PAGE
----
# VERY quick cross product question

p X q - r

## The Attempt at a Solution

In order to evaluate this expression, I must first evaluate q - r and then perform the cross product, right? I'm trying to think about X as an operator, like del, that operates on the things that appear after it. Is this correct?

Thanks.

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Mark44
Mentor
I would think it's the other way around: that you do the cross product first, and then subtract. The only justification I can think of for doing it this way comes from arithmetic--that multiplication and division are to be done before addition and subtraction.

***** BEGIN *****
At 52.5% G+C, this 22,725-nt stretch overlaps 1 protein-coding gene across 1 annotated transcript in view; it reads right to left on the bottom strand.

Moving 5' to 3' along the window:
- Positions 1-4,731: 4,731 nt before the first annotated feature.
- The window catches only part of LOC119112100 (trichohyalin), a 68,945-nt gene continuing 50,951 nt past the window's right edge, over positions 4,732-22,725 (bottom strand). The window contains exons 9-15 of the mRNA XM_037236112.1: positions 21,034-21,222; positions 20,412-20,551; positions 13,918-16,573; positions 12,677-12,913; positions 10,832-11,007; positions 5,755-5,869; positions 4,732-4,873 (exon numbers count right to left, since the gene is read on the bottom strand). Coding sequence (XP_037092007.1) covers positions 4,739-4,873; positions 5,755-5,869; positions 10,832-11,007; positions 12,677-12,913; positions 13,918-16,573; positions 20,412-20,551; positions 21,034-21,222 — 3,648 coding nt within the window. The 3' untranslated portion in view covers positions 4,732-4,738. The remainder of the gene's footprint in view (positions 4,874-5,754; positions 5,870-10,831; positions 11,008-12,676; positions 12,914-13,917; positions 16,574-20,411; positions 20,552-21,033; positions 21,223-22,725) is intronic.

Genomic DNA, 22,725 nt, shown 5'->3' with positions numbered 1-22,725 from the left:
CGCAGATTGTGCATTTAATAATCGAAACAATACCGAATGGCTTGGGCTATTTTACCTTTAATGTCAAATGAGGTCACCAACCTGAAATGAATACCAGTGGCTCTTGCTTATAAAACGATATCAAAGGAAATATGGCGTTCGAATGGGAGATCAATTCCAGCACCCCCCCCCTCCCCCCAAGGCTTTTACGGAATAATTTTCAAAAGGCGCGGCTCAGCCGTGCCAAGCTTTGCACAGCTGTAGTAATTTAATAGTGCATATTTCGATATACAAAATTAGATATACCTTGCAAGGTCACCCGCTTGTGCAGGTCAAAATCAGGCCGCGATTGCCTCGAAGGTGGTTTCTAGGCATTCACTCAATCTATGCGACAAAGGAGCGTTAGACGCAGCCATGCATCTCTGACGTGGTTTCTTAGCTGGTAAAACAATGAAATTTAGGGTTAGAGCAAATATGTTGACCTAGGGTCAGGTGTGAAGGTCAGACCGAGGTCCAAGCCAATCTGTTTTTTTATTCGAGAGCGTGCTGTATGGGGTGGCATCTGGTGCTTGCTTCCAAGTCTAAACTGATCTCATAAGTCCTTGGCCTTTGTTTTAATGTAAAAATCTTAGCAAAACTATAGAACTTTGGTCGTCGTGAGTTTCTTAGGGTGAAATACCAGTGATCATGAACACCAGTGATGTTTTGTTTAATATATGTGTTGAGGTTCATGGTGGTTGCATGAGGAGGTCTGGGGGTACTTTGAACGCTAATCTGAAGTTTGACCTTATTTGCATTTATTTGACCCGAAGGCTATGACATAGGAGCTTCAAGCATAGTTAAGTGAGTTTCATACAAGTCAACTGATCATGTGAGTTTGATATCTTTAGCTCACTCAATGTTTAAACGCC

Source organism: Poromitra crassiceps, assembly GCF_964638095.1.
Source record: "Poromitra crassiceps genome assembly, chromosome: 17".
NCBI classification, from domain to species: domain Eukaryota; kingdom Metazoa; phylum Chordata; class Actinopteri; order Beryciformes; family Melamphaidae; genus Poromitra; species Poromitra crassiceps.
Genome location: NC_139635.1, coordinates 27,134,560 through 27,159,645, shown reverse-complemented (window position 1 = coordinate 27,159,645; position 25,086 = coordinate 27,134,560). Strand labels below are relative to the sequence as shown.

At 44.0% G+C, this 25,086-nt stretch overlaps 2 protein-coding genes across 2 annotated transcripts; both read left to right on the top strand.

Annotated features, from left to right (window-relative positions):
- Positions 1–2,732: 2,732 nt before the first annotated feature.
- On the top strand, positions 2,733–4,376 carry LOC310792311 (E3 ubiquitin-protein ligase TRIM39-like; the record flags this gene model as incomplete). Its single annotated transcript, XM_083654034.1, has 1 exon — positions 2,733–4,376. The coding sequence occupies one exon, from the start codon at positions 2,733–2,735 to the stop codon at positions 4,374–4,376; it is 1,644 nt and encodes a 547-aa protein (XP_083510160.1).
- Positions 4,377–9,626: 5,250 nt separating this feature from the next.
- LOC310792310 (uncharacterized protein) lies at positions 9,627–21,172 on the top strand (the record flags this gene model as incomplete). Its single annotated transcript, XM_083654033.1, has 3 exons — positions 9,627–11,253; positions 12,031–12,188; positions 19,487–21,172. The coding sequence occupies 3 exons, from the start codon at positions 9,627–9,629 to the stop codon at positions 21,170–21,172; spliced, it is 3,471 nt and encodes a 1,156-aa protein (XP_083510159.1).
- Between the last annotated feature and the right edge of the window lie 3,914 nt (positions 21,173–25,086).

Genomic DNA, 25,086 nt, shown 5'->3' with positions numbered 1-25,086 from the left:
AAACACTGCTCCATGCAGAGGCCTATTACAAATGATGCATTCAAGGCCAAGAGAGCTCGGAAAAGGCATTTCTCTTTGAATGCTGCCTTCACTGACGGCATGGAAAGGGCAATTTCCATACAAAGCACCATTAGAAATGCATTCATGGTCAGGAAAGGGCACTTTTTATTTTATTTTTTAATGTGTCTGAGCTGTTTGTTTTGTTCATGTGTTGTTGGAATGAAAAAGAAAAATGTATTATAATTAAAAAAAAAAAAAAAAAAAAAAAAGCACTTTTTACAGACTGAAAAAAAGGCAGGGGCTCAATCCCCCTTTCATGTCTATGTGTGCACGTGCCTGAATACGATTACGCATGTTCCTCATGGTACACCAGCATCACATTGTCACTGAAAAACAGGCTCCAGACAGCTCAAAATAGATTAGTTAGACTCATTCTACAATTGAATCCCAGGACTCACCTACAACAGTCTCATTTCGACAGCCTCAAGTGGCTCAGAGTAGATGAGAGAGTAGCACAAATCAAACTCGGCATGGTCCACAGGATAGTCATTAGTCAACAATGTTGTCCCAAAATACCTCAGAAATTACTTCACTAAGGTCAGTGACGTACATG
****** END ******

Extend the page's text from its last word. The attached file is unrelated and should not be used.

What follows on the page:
For example, the expression 2*4 - 3 = 8 - 3 = 5. I don't recall seeing this idea extended to vector cross products, though.

The symbol X used in cross products affects the two things on either side of it, not just what follows it, so for that reason it is different from the del operator or the differentiation operator.

HallsofIvy
Homework Helper
Yes, I agree with Mark44. By the standard "precedence" of operations, $p \times q- r$ means $(p\times q)- r$, not $p\times (q- r)$

tiny-tim
Homework Helper
Same with del … ∇A - B ≠ ∇(A - B)